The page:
WASHINGTON – Congressional leaders and the White House set their sights on the oversight system that some blame for the deadly explosion at a fertilizer plant in West, Texas.
President Obama ordered Thursday the drafting of tighter rules for the handling and storage of ammonium nitrate – the chemical responsible for the explosion at West Fertilizer Co. that claimed the lives of at least 14 people and injured more than 300 others in April.
The executive order, which is designed to reduce the risks of working with hazardous materials, requires agencies to take several steps to improve safety at plants that store dangerous chemicals. On Friday, the president finally declared West a disaster area.
The directive creates a new Chemical Facility Safety and Security Working Group composed of the Environmental Protection Agency (EPA), the Department of Homeland Security (DHS), and other federal agencies.
The president instructed federal agencies to develop a plan within 90 days to identify measures to improve plant safety.
The announcement came as the administration faces increasing pressure from members of Congress and safety advocates to improve federal oversight of chemical facilities, refineries, and fertilizer plants.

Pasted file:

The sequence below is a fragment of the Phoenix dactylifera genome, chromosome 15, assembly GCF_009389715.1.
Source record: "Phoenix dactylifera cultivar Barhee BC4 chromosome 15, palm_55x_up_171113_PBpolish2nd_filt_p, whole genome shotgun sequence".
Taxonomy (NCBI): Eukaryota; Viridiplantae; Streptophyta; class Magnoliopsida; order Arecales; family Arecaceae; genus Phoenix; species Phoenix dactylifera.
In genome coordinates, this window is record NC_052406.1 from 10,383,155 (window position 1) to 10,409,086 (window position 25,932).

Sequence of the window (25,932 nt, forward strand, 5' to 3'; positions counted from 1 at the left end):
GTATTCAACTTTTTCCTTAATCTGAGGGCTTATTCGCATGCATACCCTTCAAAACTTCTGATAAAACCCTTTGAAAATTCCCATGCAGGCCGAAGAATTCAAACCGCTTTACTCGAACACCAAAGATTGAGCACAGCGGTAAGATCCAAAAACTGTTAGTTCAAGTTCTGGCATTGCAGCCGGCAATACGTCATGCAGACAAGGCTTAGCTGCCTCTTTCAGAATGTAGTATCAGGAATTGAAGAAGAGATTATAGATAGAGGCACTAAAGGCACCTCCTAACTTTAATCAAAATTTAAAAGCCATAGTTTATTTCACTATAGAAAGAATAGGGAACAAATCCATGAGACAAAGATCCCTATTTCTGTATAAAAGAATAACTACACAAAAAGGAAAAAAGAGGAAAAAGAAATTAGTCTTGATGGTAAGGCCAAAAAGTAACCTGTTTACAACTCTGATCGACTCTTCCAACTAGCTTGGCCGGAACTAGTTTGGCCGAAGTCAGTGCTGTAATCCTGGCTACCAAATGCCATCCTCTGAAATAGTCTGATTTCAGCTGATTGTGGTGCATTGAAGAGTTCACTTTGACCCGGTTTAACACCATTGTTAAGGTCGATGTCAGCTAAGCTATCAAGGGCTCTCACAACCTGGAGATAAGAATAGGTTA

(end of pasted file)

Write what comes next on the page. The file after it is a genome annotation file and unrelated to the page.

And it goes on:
At an unrelated House Homeland Security subcommittee hearing on the same day of the president’s announcement, lawmakers pressed David Wulf, DHS’s national protection and programs director, for answers on why that agency has not fully implemented ammonium tracking.
Wulf said the executive order would “complement many individual efforts” among agencies to step up facility security and would “modernize” the work. But the lack of collective oversight by – and sharing of information between – local, state and federal agencies was also a repeated source of questioning Thursday.
“My sense is the coordinating has been occurring in the field,” Wulf said.
He said nationally, though, there is no consolidated database of chemical facilities.
“That is something we’re going to look at doing,” he said.
Congressmen said at the hearing the fertilizer plant explosion sent a shockwave of fear across the nation.
“Americans have been forced to ask themselves very tough questions: ‘Can a West-type explosion happen here in my community?’” said Rep. Bennie Thompson (D-Miss.).
Facilities that store more than 400 pounds of ammonium nitrate, like West Fertilizer, are supposed to report such storage to the federal government. West Fertilizer, however, never told DHS about its ammonium nitrate, though local and state agencies were aware of it.
According to a filing with the EPA in late 2012, the plant was storing 270 tons of ammonium nitrate at the time of the explosion. The facility also stored 55 tons of anhydrous ammonia, another chemical commonly used as fertilizer.
Rep. Michael McCaul (R-Texas) said the West incident demonstrates the harm to individual communities from a chemical disaster. He added that the cost of the physical damage alone is estimated to be nearly $100 million.